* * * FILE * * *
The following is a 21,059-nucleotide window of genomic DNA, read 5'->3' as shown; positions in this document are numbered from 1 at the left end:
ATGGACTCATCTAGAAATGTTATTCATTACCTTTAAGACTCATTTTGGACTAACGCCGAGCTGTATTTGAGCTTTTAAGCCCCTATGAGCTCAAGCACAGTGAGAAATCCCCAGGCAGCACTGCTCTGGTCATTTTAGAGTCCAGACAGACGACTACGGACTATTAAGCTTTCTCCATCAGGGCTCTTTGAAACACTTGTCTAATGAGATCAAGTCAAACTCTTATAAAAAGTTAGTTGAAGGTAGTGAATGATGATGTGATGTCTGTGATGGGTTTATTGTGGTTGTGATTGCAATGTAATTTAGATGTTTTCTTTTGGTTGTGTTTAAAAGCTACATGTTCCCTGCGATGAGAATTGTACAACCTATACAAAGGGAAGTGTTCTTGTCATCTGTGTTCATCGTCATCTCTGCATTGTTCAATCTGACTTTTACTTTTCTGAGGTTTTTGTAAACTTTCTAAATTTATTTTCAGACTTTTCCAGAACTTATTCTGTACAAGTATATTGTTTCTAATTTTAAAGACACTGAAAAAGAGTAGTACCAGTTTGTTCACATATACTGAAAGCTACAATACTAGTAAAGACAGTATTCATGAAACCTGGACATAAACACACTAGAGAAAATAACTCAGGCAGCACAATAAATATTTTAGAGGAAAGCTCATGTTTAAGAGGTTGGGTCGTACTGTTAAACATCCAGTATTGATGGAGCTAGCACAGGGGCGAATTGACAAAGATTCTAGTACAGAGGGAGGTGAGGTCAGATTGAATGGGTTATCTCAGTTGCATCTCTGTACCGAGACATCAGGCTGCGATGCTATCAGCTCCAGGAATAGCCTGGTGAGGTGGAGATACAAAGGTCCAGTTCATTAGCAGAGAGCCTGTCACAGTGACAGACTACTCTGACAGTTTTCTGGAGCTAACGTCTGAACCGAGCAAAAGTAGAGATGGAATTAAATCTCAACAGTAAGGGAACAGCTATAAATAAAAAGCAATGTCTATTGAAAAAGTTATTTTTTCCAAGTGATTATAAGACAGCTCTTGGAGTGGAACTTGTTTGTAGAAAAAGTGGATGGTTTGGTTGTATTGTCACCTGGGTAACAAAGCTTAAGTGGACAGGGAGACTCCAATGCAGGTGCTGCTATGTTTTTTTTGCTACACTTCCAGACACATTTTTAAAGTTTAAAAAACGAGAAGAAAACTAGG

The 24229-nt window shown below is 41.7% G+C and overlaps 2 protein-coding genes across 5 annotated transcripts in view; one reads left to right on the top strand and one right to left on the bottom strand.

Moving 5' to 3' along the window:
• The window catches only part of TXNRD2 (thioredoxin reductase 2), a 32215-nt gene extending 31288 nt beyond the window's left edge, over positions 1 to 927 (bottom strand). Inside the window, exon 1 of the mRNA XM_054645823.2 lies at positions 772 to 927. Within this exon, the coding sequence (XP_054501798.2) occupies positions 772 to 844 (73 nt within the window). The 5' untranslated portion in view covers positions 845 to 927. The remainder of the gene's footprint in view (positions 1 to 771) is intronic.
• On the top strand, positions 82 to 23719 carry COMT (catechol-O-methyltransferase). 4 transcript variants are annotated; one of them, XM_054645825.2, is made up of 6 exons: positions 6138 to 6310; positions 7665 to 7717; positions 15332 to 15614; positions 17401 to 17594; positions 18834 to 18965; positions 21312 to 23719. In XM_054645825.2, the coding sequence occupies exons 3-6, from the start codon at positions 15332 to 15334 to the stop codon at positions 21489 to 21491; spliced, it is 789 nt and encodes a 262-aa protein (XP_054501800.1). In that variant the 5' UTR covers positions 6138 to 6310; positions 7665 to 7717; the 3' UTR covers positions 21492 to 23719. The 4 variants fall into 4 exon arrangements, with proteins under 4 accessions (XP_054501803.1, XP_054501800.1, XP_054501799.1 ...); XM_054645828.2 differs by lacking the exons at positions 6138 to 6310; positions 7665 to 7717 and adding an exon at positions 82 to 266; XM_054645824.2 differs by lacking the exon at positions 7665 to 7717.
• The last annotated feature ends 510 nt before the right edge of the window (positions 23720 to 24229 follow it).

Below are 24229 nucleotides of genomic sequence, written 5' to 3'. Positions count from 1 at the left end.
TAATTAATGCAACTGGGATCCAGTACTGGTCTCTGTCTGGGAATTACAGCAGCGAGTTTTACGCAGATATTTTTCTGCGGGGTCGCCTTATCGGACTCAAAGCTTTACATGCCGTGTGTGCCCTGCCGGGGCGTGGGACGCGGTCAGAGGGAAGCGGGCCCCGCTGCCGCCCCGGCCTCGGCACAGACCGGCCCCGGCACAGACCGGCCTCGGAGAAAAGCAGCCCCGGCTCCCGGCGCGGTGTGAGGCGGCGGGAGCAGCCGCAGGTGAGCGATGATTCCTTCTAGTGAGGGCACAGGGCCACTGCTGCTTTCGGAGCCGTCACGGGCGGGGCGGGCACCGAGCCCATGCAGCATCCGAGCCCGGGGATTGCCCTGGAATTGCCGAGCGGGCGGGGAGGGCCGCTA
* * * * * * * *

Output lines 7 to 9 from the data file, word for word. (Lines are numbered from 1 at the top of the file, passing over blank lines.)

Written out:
• The last annotated feature ends 510 nt before the right edge of the window (positions 23720 to 24229 follow it).

Below are 24229 nucleotides of genomic sequence, written 5' to 3'. Positions count from 1 at the left end.
TAATTAATGCAACTGGGATCCAGTACTGGTCTCTGTCTGGGAATTACAGCAGCGAGTTTTACGCAGATATTTTTCTGCGGGGTCGCCTTATCGGACTCAAAGCTTTACATGCCGTGTGTGCCCTGCCGGGGCGTGGGACGCGGTCAGAGGGAAGCGGGCCCCGCTGCCGCCCCGGCCTCGGCACAGACCGGCCCCGGCACAGACCGGCCTCGGAGAAAAGCAGCCCCGGCTCCCGGCGCGGTGTGAGGCGGCGGGAGCAGCCGCAGGTGAGCGATGATTCCTTCTAGTGAGGGCACAGGGCCACTGCTGCTTTCGGAGCCGTCACGGGCGGGGCGGGCACCGAGCCCATGCAGCATCCGAGCCCGGGGATTGCCCTGGAATTGCCGAGCGGGCGGGGAGGGCCGCTA